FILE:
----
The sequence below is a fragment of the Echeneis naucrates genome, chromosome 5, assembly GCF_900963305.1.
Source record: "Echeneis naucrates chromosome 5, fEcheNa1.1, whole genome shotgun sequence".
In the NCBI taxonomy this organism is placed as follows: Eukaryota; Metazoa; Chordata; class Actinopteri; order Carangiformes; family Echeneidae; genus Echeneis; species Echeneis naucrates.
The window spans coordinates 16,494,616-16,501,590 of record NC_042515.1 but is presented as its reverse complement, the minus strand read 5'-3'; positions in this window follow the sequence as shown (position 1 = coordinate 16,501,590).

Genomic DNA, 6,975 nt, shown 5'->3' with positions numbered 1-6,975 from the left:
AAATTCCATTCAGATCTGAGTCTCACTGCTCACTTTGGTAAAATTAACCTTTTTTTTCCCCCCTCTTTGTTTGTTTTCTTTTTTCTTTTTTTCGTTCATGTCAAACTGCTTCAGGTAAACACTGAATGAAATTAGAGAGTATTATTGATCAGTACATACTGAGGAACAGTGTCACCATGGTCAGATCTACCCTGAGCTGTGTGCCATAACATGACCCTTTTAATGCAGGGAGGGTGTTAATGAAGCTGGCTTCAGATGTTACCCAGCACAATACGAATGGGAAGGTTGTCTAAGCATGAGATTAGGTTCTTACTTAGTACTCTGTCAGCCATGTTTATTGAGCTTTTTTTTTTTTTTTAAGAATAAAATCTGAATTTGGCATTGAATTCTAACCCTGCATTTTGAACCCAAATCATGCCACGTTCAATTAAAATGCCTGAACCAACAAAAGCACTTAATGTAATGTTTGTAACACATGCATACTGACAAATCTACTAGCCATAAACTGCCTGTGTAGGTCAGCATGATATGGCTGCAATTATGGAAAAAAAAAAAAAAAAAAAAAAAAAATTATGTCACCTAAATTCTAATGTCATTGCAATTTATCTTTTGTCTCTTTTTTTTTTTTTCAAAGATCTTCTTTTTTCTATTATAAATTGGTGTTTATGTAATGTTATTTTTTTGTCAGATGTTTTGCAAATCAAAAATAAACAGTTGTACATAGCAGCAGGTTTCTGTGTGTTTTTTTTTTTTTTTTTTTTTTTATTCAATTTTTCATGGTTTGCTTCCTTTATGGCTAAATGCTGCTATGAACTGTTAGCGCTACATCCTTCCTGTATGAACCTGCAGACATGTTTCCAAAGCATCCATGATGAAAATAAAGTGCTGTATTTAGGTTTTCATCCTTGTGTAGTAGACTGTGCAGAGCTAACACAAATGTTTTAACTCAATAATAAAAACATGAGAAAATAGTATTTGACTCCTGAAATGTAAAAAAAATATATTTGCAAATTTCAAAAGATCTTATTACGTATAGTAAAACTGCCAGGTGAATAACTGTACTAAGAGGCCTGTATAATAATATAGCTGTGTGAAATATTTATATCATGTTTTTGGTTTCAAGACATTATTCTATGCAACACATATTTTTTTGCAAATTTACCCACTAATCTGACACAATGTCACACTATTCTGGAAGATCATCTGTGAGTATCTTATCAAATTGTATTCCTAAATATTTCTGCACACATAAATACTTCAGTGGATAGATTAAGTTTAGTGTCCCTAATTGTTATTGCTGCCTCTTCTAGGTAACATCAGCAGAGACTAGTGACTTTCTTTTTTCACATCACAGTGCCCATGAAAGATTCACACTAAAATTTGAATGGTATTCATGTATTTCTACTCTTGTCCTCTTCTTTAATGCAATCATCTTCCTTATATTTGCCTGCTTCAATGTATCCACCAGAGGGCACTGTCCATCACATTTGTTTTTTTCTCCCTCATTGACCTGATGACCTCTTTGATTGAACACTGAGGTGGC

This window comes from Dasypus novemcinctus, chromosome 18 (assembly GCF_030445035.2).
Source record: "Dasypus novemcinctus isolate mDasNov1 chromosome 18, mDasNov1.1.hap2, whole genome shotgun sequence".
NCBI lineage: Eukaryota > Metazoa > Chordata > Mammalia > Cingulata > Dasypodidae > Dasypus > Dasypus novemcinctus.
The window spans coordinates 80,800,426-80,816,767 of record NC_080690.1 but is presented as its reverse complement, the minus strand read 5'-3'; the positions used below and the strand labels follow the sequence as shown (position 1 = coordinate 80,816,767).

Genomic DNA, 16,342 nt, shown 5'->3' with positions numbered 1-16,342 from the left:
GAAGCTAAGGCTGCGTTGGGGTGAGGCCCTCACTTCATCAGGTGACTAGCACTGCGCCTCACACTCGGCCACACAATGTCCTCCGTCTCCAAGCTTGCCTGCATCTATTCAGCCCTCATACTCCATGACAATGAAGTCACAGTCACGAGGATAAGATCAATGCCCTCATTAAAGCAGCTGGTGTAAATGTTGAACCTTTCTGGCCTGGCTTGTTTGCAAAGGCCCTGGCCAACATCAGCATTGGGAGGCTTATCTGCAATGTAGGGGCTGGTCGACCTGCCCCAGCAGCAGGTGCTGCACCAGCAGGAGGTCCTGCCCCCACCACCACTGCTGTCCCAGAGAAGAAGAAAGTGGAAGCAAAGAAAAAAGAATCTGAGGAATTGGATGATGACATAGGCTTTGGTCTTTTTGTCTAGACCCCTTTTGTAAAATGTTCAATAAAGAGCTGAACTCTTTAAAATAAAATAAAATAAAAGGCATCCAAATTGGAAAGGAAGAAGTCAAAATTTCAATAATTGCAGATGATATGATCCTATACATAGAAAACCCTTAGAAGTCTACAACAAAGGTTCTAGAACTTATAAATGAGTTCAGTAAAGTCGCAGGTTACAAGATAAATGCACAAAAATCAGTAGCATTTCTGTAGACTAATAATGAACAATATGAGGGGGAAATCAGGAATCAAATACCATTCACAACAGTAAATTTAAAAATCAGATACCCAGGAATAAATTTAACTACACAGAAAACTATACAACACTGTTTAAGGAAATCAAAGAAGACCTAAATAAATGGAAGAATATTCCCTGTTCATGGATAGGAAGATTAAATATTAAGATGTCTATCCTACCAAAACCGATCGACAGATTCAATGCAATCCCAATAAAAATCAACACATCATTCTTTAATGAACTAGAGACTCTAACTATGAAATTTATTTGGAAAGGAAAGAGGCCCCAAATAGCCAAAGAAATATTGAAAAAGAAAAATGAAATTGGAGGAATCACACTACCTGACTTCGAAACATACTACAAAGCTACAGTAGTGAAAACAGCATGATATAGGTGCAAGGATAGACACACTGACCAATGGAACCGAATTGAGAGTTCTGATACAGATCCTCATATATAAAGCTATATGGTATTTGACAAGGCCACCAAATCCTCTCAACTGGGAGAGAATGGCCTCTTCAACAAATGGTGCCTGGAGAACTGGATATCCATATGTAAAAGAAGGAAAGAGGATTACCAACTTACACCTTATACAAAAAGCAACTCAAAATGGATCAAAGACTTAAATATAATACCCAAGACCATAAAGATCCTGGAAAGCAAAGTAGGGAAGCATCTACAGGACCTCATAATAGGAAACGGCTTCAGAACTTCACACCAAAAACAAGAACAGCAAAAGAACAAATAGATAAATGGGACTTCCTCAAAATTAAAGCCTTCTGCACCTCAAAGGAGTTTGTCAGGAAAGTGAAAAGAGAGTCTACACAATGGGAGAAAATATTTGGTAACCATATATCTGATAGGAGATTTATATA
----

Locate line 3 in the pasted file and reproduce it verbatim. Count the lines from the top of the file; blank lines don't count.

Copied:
In the NCBI taxonomy this organism is placed as follows: Eukaryota; Metazoa; Chordata; class Actinopteri; order Carangiformes; family Echeneidae; genus Echeneis; species Echeneis naucrates.